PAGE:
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Yale Scientists Find A New Way To Create Stronger Antibiotics

National Institute of Allergy and Infectious Diseases, National Institutes of Health
Image of Group A streptococcus bacteria.

Scientists at Yale University have made a discovery that could lead to stronger, longer-lasting antibiotics. They’ve found a way to manufacture an ingredient that’s normally found in nature.

The ingredient is called pleuromutilin. It comes from fungi. Scientists found it in the 1950s, but it’s expensive and hard to turn that fungus-derived chemical into antibiotics. Yale Professor Seth Herzon led the team of chemists that found a way around that.

“We asked the question, could we basically make pleuromutilin from scratch in the laboratory starting with simple commercial re-agents?”

Turns out they could. Pleuromutilin has an advantage over most antibiotics. Bacteria are really good at mutating – they can wriggle out of the control of many antibiotics and take new forms. That means scientists have to keep making stronger and stronger antibiotics. Herzon says it’s just like natural selection.

“Basically, every time we treat a patient with an antibiotic, hopefully we kill off all the bacteria, but many time we just select for the bacteria that have mutations that allow them to proliferate.”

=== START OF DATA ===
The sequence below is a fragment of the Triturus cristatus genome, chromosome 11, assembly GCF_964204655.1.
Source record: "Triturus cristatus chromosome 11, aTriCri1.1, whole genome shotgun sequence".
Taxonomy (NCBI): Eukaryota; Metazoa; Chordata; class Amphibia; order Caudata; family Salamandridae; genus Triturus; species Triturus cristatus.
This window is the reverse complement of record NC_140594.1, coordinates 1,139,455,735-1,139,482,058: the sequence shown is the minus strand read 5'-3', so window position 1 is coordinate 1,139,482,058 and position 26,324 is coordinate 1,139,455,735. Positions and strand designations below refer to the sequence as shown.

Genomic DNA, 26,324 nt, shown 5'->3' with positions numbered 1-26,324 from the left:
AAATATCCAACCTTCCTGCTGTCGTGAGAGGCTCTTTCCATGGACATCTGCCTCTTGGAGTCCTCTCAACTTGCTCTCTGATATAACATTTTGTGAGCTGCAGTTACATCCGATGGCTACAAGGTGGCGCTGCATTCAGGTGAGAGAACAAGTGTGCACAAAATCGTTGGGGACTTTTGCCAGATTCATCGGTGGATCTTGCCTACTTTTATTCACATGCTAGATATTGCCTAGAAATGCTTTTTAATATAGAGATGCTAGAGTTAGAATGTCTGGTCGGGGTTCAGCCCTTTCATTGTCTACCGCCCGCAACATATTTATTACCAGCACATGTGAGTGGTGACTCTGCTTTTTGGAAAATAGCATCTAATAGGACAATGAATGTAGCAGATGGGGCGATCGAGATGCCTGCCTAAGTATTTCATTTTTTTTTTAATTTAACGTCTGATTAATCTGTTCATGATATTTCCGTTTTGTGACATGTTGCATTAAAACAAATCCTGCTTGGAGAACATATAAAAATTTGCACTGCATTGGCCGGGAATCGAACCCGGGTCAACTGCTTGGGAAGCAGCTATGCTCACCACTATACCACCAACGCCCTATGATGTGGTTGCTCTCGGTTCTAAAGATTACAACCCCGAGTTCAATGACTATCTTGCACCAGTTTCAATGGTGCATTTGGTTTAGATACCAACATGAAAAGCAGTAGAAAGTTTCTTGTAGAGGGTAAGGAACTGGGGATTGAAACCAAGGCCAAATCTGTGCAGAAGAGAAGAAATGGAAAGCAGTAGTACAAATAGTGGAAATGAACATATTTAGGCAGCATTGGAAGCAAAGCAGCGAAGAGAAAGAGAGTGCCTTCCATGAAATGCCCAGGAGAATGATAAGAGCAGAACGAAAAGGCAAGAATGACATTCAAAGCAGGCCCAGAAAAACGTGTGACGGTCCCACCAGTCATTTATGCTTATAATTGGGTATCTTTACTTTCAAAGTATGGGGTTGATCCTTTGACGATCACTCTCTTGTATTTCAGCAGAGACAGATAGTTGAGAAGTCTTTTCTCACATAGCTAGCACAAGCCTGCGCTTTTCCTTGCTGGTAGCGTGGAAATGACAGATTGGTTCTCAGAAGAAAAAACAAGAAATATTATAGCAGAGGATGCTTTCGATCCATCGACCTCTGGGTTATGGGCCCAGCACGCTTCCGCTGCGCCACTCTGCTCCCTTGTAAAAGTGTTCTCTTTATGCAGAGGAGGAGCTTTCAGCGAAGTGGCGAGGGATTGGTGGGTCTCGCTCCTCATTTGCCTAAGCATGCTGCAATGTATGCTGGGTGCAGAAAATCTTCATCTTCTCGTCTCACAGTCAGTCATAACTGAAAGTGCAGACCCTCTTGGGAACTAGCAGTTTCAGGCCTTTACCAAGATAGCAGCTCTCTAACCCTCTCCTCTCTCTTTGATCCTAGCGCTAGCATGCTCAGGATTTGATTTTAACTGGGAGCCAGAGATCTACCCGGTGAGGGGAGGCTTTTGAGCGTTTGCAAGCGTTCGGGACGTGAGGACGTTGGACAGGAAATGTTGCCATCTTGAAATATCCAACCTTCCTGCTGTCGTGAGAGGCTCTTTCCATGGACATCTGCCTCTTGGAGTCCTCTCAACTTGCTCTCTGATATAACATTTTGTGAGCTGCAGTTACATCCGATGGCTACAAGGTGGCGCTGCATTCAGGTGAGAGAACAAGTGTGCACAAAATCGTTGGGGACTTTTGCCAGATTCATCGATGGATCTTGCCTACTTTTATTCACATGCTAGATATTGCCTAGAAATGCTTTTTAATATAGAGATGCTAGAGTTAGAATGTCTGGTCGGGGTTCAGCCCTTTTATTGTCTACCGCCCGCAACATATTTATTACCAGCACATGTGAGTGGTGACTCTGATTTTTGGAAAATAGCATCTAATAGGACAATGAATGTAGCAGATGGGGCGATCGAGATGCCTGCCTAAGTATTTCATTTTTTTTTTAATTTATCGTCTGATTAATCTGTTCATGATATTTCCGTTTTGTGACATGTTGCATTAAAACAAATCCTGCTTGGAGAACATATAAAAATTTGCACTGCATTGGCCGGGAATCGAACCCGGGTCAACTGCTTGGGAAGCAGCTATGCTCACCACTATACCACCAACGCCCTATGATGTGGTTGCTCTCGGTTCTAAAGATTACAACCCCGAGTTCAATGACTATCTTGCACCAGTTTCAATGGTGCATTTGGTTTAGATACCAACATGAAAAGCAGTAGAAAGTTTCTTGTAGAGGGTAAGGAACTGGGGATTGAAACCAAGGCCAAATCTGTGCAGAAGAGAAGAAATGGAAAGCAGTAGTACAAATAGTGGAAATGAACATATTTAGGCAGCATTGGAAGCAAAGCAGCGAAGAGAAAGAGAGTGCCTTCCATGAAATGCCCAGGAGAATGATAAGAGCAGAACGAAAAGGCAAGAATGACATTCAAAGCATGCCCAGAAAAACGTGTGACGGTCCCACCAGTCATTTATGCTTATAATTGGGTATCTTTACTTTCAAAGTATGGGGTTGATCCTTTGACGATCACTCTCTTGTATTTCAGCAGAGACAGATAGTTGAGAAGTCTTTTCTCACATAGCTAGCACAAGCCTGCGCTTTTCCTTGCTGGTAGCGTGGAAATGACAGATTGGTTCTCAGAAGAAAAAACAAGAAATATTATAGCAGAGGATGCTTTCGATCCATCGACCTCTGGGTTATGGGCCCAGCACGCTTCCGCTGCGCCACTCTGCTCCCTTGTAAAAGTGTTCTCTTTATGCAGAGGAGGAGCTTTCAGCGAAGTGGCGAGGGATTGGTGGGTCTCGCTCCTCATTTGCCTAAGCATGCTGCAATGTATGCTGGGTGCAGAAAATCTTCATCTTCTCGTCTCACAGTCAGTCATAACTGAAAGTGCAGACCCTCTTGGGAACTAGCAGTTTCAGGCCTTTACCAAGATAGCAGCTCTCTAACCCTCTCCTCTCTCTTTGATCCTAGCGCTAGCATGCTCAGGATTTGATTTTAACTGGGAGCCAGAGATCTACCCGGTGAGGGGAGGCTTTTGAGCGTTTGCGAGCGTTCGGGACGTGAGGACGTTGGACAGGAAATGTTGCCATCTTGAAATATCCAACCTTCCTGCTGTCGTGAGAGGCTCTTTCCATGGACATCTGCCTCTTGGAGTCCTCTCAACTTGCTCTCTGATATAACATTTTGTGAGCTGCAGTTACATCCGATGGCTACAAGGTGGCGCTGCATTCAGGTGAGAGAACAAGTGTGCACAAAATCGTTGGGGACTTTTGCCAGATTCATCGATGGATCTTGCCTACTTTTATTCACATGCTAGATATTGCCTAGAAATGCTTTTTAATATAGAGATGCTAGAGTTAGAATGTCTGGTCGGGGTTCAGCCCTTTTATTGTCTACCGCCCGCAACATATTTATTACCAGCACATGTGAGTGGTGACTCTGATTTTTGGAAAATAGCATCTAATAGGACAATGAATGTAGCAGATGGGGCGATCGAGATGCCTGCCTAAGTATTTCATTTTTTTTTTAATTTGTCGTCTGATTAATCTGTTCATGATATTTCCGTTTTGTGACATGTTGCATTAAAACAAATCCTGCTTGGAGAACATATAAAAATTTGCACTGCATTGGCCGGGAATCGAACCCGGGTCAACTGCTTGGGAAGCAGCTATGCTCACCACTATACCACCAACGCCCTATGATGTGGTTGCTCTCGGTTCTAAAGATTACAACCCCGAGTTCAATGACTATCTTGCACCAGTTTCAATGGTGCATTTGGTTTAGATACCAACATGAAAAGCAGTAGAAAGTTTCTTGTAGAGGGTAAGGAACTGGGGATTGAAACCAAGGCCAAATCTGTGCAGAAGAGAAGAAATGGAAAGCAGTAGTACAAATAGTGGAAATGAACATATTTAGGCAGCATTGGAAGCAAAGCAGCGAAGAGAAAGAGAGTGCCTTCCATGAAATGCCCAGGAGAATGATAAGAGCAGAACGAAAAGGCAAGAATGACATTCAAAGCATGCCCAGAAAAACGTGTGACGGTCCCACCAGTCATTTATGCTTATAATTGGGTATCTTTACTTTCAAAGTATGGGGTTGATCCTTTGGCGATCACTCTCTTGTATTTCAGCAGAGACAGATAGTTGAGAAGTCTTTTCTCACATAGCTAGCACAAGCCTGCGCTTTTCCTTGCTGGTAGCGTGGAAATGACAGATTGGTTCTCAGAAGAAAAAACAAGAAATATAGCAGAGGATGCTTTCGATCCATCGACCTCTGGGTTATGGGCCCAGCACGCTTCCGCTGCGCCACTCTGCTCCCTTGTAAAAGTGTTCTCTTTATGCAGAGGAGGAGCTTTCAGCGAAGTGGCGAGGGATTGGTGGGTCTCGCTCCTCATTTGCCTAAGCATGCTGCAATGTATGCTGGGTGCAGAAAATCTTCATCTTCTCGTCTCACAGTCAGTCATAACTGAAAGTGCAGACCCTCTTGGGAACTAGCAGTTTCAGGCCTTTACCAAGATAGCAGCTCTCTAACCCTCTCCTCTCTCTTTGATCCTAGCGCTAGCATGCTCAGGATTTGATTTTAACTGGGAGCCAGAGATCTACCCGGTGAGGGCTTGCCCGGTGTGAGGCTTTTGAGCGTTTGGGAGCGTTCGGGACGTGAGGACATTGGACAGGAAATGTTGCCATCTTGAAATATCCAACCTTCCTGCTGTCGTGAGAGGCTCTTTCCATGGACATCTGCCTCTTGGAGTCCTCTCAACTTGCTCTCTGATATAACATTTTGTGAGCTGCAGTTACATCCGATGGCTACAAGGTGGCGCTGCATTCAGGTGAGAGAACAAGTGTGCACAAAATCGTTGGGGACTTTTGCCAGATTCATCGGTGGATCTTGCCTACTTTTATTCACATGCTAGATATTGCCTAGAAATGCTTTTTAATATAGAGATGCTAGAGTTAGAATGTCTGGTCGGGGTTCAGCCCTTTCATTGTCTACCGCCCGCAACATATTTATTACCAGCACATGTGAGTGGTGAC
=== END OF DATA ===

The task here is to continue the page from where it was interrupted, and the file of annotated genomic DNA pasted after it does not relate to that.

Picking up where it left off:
But pleuromutilin not only kills off most of the bacteria, it makes it hard for the survivors to reproduce. The only pleuromutilin-based antibiotic to make it to the market lasted seven years before bacteria became resistant. That’s basically an eternity as far as antibiotics go. But Herzon says we need a lot more antibiotics like that, because bacteria are only getting more resistant.

“It’s a problem that is here now that we’re just sort of living with. If we don’t make headway in terms of new antibiotics, we run a risk of returning to an area where common infections are lethal.”

Scientists know pleuromutilin works against at least three major strains of bacteria. But because it’s been so hard to get in the past, Herzon says pleuromutilin is still mostly unexplored territory. Now that we can cook it up in a lab, he says there’s no telling what it could do.

Davis Dunavin loves telling stories, whether on the radio or around the campfire. He started in Missouri and ended up in Connecticut, which, he'd like to point out, is the same geographic trajectory taken by Mark Twain.